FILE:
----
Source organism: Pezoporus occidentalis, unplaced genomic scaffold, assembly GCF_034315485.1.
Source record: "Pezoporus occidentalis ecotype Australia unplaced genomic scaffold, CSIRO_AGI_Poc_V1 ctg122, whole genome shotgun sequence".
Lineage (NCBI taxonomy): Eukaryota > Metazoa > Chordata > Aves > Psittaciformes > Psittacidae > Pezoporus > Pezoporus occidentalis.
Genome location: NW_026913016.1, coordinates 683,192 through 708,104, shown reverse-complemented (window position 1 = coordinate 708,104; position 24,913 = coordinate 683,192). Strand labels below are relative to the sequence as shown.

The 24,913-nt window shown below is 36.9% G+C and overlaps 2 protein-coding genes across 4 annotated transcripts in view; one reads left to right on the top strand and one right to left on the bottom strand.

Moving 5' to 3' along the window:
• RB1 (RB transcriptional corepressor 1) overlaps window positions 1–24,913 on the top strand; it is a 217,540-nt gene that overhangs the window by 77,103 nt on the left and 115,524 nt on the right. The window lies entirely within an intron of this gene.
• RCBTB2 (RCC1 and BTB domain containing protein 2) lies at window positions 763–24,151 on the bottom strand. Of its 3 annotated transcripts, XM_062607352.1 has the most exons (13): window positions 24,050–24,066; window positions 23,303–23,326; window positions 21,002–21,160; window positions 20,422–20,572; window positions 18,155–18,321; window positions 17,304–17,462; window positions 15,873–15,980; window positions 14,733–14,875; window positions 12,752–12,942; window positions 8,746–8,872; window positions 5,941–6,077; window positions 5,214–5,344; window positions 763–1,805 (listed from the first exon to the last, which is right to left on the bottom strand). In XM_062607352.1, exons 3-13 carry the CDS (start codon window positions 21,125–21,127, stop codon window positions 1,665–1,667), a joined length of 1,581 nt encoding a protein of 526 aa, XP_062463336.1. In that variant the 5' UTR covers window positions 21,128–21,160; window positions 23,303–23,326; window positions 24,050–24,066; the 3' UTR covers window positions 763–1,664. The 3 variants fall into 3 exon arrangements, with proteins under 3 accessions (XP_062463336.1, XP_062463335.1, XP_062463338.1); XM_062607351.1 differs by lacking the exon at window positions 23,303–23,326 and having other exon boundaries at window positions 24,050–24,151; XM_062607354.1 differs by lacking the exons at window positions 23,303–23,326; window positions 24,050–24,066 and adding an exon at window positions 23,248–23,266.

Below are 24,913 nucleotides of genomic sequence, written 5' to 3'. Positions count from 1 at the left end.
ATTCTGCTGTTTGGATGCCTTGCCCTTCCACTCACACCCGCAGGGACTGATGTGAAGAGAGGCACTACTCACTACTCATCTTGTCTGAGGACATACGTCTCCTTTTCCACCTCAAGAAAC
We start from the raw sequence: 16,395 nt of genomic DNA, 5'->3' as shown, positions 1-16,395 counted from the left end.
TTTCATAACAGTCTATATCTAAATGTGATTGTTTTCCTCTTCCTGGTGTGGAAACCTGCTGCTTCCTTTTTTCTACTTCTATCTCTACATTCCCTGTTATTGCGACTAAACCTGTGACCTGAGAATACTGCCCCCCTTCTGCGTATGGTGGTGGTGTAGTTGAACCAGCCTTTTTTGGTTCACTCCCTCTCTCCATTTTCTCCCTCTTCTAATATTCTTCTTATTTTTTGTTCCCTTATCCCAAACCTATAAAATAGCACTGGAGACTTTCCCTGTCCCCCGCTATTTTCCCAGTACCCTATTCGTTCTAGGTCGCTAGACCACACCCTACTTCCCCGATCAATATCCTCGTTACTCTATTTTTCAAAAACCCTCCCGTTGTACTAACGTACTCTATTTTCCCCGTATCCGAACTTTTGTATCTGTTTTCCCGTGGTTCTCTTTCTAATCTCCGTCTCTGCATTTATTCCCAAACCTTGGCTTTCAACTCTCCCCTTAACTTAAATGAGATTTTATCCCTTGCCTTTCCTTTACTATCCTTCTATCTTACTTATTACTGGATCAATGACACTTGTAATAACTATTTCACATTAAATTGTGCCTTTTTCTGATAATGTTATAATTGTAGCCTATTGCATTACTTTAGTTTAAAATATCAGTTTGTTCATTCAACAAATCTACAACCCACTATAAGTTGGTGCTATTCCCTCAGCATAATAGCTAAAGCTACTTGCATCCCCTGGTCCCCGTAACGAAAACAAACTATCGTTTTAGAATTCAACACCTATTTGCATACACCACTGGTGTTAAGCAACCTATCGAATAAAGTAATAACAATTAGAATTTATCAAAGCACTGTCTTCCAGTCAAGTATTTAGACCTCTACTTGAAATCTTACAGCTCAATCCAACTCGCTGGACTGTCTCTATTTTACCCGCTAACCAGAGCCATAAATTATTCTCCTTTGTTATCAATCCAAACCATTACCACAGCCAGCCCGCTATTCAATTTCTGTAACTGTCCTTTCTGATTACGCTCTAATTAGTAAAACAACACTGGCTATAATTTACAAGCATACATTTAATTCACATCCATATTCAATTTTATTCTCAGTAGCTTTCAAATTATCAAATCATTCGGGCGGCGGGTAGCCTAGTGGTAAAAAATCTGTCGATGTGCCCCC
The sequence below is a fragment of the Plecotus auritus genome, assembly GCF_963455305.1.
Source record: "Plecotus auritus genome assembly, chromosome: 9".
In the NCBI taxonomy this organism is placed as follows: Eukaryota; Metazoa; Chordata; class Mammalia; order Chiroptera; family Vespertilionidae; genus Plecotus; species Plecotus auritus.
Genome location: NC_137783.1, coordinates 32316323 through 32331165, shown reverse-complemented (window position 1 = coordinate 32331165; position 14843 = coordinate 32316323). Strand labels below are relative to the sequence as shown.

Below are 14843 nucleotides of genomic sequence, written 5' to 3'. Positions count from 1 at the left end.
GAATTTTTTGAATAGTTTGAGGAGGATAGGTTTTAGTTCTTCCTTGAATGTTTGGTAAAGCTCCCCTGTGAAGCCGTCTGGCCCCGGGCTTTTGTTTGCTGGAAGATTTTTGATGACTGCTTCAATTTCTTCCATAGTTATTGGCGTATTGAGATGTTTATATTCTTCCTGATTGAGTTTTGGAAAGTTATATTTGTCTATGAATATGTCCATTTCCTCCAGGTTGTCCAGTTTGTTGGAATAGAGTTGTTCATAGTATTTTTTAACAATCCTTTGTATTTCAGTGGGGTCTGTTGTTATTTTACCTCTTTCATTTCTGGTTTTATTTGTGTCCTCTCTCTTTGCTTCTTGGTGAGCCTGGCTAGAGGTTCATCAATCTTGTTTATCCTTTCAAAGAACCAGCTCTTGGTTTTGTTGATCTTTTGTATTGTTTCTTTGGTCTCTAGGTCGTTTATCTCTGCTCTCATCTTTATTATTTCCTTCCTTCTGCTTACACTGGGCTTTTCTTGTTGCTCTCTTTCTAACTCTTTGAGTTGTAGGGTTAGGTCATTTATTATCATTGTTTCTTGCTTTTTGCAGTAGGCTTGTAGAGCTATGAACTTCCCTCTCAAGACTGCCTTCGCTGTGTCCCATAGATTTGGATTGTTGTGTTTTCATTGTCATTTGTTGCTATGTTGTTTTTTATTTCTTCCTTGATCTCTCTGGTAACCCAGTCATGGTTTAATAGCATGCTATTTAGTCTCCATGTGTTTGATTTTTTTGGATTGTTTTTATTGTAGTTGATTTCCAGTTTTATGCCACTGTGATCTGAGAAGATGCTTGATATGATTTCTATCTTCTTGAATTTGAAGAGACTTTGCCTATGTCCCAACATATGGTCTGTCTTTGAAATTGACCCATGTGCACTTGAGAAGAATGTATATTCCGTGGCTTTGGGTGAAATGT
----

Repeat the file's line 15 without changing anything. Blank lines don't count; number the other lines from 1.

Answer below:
In the NCBI taxonomy this organism is placed as follows: Eukaryota; Metazoa; Chordata; class Mammalia; order Chiroptera; family Vespertilionidae; genus Plecotus; species Plecotus auritus.